I have always loved wearing high heels; I love how tall they make me (that's probably my favorite part), and I've never had trouble walking in them, even maintaining balance and stride over long meanders in New York City. One night I walked almost two miles in heels and my feet weren't even sore the next day. Granted, I don't wear heels every day, but I don't have the foot or back problems that many people complain about (high heel-wearing is linked to spine and podiatric issues), and I've worn tall shoes regularly for a solid 15 years.
But I know some women don't feel comfortable in heels, feeling awkward and that it's slightly dangerous — feeling like you are constantly going to fall over is not the key to having a fun night. But these women still want to wear them, because they are kind of fun. Or because it's one of those things that men never wear, or because it just looks great with a certain pair of pants or a skirt.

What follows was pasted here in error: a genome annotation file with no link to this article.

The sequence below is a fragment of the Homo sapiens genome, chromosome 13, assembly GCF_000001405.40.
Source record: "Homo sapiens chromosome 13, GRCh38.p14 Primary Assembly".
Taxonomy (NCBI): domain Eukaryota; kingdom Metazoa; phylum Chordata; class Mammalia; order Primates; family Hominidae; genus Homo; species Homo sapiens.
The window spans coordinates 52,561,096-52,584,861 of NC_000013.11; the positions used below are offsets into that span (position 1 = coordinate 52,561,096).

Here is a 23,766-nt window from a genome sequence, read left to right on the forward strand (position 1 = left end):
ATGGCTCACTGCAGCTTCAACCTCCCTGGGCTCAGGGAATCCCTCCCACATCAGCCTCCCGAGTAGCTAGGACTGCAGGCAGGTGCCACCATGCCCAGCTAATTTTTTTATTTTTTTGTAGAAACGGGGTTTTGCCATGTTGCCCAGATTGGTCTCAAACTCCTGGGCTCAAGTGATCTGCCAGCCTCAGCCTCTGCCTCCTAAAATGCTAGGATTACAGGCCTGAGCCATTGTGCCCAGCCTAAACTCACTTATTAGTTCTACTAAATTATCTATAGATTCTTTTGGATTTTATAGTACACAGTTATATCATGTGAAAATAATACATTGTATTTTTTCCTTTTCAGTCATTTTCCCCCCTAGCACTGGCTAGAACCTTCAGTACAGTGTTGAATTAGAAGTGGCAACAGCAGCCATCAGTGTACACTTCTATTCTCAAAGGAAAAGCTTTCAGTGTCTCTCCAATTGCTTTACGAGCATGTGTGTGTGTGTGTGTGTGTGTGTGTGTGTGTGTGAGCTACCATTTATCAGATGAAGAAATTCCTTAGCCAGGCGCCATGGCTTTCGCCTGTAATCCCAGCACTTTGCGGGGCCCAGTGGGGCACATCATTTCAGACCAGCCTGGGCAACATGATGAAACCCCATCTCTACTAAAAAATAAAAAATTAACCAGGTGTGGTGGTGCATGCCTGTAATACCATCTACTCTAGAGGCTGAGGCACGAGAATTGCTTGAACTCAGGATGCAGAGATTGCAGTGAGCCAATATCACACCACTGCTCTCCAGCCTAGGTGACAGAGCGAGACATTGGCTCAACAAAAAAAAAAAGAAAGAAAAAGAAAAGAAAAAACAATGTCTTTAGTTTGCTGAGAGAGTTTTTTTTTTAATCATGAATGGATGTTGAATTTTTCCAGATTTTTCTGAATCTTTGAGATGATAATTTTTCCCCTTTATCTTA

To help women who want to wear heels comfortably, classes have sprung up on both coasts. Heel Hop in Los Angeles (see video above) and Nicole Damaris' Stiletto Workout in New York City both provide specific moves to help women build up both their comfort level and their core strength — which leads to surety in movement while wearing heels.
But shouldn't women just skip wearing heels if they are uncomfortable? Not necessarily, since comfortable walking and wearing of high heels is achievable via a strong core and good posture. "Women are going to wear high heels, regardless of the warnings,” Nicole Damaris told the New York Times. “So if they’re going to do it, they need to have a really good understanding of how to stand, walk and balance in their shoes.”
If you do want to wear heels, I would add that in addition to strengthening legs, stomach and back, investing in a good-quality pair of shoes is important; I've only had foot pain from heels when I've worn cheap shoes; a well-made pair of heels will support your foot and shouldn't leave you tottering.
Do you wear high heels, and would you take a class to help you walk in them? Why or why not?
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